Fedora 12 Pushes Bleeding Edge of Linux Networking
Mobile Broadband, SystemtapFedora 12, codenamed "Constantine," made its debut this week, aimed at providing users with a long list of improvements for both servers, desktops and netbooks.
While the latest installment of the Red Hat-sponsored community Linux distribution offers many new features, at the top of the list for users including Fedora's project leader, Paul Frields, are improved networking capabilities that raise the bar for mobile connectivity on Linux.
In particular, Frields said Bluetooth-based tethering received attention in Fedora 12, to the point where he now considers it to be trouble-free and "foolproof." He explained that users with Bluetooth connectivity on their mobile phones will simply see their device pop up in the Fedora 12 network manager list as a selectable item, enabling them to easily tether it to their PC for Internet connectivity.
Fedora 12 also provides enhancements that polish up user interface elements like the desktop, making it a friendlier place.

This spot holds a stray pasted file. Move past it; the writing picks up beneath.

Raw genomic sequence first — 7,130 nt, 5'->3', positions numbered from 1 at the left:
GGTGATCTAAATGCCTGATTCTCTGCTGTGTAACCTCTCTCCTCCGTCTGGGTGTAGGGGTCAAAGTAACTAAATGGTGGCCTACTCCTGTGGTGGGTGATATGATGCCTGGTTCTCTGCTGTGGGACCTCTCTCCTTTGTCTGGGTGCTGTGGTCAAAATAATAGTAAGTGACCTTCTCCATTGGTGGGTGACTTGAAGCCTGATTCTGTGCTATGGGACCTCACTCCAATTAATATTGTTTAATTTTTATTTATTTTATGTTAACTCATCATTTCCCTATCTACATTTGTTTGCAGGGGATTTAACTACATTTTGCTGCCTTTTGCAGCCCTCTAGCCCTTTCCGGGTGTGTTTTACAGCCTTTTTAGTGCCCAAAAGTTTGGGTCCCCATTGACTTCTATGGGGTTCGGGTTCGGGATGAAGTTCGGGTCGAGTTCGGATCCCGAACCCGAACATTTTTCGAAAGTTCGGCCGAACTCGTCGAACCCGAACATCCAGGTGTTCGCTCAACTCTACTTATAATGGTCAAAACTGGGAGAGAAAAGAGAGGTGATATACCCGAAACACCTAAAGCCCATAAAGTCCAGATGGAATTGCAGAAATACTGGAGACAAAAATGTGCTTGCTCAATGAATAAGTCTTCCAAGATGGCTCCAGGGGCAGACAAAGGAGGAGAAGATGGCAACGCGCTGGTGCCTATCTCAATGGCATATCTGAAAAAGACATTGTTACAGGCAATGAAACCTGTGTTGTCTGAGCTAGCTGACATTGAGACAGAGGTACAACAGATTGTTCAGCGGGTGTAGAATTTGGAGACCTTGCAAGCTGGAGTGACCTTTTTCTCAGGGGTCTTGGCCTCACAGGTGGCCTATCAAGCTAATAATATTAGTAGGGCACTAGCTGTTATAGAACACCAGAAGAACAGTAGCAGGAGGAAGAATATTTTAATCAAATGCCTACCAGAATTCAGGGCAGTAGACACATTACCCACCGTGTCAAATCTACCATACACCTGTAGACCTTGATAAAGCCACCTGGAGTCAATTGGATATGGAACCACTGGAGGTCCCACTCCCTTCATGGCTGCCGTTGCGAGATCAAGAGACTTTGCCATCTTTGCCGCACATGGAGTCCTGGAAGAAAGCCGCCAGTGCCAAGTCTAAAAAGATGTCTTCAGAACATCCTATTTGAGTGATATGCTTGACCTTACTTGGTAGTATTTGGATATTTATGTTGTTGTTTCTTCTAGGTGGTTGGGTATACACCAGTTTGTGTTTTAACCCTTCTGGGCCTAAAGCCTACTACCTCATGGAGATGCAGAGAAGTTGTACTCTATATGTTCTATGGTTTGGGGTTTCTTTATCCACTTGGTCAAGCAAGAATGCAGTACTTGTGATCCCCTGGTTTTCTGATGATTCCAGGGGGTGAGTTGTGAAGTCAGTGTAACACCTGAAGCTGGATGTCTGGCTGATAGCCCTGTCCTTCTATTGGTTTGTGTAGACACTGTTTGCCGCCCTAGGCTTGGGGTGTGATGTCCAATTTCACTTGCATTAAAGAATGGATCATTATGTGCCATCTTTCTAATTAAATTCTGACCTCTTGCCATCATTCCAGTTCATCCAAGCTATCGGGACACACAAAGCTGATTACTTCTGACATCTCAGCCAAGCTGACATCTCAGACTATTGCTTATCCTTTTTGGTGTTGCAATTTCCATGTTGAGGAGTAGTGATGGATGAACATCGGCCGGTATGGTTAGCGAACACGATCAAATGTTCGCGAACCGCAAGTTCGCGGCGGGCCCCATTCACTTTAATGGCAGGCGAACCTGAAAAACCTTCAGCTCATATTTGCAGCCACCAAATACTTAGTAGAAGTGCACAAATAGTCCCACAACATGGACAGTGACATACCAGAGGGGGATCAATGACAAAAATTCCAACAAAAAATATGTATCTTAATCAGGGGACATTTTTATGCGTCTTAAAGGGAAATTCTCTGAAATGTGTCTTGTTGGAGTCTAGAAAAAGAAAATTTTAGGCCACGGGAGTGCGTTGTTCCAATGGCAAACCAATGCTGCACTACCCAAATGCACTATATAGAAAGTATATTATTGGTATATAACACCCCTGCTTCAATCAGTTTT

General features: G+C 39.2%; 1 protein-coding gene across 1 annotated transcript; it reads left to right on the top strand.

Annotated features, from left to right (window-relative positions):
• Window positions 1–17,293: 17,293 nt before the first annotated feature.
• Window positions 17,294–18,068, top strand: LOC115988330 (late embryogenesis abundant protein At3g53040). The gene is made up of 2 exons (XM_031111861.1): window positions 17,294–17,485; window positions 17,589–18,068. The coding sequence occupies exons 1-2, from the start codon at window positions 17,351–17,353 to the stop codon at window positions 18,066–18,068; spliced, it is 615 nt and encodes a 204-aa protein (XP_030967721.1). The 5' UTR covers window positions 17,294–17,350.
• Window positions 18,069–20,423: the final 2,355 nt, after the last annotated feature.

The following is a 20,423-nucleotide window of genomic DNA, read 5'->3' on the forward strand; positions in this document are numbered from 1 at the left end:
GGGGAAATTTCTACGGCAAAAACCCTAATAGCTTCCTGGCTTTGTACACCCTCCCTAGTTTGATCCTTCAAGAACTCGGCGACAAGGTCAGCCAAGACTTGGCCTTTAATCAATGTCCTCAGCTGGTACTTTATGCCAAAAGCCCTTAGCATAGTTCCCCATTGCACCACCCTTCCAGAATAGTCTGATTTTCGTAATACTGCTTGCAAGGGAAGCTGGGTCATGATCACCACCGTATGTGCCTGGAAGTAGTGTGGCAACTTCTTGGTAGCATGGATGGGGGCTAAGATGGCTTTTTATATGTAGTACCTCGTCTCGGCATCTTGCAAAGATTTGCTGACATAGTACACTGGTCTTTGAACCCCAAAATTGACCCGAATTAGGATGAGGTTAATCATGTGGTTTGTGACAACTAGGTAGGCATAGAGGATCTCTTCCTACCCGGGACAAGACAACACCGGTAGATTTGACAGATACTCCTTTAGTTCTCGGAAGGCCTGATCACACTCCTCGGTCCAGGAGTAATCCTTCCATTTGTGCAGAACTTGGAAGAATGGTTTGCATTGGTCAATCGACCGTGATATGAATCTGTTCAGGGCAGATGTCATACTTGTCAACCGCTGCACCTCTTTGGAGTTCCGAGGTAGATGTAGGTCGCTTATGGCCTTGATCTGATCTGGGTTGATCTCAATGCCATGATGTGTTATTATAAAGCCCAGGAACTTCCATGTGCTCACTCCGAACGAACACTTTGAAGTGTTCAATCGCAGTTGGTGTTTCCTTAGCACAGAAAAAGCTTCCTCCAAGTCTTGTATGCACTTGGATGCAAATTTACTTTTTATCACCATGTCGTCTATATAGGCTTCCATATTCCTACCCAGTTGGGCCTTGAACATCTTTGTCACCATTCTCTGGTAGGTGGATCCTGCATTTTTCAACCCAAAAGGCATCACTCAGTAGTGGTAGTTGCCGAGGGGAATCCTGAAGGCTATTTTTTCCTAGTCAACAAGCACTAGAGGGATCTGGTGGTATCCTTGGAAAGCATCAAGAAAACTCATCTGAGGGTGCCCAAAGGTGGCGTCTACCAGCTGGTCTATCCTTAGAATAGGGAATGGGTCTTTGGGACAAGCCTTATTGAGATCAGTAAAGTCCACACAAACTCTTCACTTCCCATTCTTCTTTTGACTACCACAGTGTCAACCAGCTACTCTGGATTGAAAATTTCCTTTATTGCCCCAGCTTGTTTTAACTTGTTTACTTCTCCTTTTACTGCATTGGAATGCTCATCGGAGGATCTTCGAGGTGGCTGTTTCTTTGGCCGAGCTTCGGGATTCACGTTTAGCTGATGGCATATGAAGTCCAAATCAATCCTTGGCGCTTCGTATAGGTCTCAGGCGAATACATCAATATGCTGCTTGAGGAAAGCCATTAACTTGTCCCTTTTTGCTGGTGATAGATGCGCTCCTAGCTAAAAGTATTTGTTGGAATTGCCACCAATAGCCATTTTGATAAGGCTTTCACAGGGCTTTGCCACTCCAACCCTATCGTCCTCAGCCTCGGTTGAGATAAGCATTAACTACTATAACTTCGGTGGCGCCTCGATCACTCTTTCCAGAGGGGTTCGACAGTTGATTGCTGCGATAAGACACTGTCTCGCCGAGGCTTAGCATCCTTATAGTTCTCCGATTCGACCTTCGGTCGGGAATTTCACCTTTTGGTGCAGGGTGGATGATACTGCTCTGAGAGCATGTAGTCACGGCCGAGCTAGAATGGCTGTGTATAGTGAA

"Some of the things that have happened there are more noticeable and less frequent notifications with a new theme that makes them more visible," Frields said. "There are bits of rearrangement here and there with panel icons and other desktop theme items, where it's just got little more fit and finish that makes it more pleasant from a usability point of view."
From a developer and troubleshooting perspective, Fedora 12 includes an improved version of the Systemtap utility. According to Frields, Systemtap 1.0 provides more granular user features for tracing and debugging programs.
"This is something that will be really useful to people that are actually developing solutions on an open source platform," he said. "Not only does it have better debugging and tracing capabilities, it takes advantage of some changes in the way the kernel code is written so that it's easier to find problems, diagnose them and correct or improve code."